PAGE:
Issay enrolled in Stanford University’s Inter-University Center Japanese Summer Program. During the second half of the program, Issay was in Tokyo and Kyoto, Japan, conducting research at the National Diet Library, the Library of Tourism Culture, and the Sumitomo Corporation Shiryokan, through the support of the Center for Transpacific Studies.
Wakae pursued archival research in Japanese film archives and libraries. Wakae’s work in Japan culminated in a paper titled “The Feminist Politics of Amateurism: Rethinking the Radical Potential of Women’s Cinematic Explorations in Japan’s 1980s and 1990s,” and she plans to use her research in her thesis. Wakae submitted her paper to the annual conference for the Association for Asian Studies.
Lillian used the stiped to access Chinese-speaking materials on Sinophone-Vietnam cultural relations that are difficult to acquire in North America, including films and texts such as Ng Kim Chew’s Drizzle, Breeze. Lillian submitted a paper abstract entitled “Transpacific Inter-imperiality: Lai Teck in Ng Kim Chew’s South Seas” to the 2nd Biennial Conference of the Society of Sinophone Studies.
Lina used the grant money to conduct research concerning her thesis. Lina took a Kamkun workshop with Professor Joan Piggott, served as a student representative at the board for Song Yuan Studies Society, and conducted research work on her dissertation. With the grant, she purchased important books, subscribed journals, and signed up for memberships that are related to her project.
Hanna pursued an internship and classes to further her Chinese language skills. With her classes, Hanna studied Chinese film and influencer culture. With her internship with RADII, a media company based in China, Hanna wrote articles related to Chinese youth culture, fashion, art, media, and film.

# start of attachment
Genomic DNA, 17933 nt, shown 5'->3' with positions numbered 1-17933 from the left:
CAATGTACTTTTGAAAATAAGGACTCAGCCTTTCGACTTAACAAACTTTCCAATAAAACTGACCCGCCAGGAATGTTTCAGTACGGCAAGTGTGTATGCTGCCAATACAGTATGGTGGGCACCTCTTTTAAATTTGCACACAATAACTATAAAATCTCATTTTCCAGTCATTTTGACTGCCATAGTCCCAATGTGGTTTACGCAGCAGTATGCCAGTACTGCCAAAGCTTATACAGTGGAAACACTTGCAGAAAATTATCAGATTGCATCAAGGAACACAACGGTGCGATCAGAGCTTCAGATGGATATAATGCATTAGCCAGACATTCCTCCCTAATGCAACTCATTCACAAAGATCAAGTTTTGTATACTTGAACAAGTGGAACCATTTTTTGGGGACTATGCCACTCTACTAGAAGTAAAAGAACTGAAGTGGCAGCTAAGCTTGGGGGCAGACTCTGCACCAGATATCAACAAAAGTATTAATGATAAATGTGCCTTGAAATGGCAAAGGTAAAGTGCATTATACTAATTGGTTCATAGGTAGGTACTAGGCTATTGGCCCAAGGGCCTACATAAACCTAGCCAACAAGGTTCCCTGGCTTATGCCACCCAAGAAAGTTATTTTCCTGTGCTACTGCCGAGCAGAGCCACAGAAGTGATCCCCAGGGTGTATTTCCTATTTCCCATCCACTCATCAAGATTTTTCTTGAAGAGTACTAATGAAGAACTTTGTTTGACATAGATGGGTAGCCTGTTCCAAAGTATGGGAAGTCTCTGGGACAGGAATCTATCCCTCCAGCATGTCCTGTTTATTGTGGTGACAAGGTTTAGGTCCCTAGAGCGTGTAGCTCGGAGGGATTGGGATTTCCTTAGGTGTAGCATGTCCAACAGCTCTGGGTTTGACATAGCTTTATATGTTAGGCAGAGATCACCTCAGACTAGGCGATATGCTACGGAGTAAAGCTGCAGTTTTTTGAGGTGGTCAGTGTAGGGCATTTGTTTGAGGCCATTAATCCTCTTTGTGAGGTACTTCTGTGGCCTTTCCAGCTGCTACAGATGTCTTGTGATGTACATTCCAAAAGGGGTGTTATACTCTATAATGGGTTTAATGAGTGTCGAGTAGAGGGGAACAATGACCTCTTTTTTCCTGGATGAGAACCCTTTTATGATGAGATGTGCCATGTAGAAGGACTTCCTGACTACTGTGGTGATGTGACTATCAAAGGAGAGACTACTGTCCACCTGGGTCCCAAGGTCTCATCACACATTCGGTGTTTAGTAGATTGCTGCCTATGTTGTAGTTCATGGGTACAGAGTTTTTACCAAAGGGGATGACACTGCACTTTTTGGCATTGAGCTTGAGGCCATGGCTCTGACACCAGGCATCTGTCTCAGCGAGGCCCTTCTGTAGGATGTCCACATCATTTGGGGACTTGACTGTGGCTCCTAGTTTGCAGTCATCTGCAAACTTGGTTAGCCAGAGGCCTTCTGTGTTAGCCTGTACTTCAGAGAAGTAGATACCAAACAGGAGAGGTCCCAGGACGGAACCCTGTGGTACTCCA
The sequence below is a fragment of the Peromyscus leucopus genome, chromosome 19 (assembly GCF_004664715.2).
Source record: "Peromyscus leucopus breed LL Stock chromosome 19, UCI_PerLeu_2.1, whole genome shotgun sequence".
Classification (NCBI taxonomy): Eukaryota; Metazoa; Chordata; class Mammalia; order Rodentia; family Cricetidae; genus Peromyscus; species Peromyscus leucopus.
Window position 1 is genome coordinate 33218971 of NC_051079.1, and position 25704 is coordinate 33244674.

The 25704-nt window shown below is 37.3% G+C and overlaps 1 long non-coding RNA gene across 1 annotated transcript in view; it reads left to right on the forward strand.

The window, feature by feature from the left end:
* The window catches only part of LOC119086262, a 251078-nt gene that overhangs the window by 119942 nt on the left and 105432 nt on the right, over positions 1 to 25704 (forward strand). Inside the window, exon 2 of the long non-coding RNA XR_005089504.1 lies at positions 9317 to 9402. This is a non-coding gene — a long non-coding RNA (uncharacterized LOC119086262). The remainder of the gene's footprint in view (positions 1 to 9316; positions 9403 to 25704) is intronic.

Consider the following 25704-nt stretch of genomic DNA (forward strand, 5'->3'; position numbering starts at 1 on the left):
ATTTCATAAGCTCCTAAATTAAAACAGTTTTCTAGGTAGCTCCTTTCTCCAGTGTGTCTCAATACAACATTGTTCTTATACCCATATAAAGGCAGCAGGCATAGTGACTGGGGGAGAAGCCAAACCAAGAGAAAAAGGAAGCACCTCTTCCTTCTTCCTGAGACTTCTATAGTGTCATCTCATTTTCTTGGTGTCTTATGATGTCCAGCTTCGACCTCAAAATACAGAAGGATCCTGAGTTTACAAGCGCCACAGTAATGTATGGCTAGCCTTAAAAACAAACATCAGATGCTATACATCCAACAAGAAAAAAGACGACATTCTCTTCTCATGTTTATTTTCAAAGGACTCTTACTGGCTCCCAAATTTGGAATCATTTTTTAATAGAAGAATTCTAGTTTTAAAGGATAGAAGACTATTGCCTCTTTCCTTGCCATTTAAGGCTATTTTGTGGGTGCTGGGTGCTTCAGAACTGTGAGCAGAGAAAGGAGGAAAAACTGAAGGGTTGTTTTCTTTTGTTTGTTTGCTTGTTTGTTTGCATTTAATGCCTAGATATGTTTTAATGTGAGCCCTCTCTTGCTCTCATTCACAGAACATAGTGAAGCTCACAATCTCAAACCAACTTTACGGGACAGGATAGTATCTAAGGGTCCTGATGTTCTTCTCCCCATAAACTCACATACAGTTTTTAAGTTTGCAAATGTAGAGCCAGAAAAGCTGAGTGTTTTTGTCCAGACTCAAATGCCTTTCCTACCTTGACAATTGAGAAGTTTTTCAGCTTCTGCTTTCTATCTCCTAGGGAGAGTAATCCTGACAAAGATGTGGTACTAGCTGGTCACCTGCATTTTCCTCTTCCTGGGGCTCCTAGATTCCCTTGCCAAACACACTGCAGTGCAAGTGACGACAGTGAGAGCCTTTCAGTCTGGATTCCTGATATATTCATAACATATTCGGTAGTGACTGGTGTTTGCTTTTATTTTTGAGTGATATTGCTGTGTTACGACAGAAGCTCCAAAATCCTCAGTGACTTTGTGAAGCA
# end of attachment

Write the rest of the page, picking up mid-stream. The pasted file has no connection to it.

Pongkwan traveled to Thailand to investigate the Thai cabinet and foreign ministry documents related to Thailand’s relations with Great Britain, the United States, and Japan during World War II. In addition to the archival work, Pongkwan had an opportunity to conduct an unofficial interview with His Excellency Pradap Pibulsonggram – a grandson of Thailand’s wartime prime minister Phibul.
Stephen attended the Princeton in Beijing summer Chinese language program and made significant progress on his research into the political theory of Chinese politician and scholar Wang Huning.
Yu Hang Tan
DMA, Choral Music
Yu Hang traveled to Malaysia for 1.5 months to continue research on the influences of Malay gamelan on Malaysian folk-based choral works. A portion of the grant was used to fund Yu Hang’s trip from Kuala Lumpur to Lisbon for the 2022 World Choral Expo. Yu Hang’s research trip mainly resulted in observations, interviews, lessons, and presentation.
Di attended UCLA’s intensive Japanese summer class. The course prepared Di to take an advanced-level Japanese course at USC the following semester.
Kaiyang conducted research on Chinese state-made/sponsored documentaries on China-Africa friendship and Chinese travelers’ travelogue making in Africa by interviewing scholars.
Faye Yan Zhang
PhD, Media Arts + Practice
Faye used the stipend to explore new forms in documentary media and visual anthropology, as well as prepare works in comics art and film for exhibition and publication. Faye also experimented with ethnographic film and continued editing existing work and planned to use the remaining funding from EASC to submit several films to anthropological and mainstream documentary film festivals with fall deadlines.
Yayu (Cora) Zheng
Yayu attended three conferences, including the North American Taiwan Studies Association Annual Conference at the George Washington University, and conducted research during summer.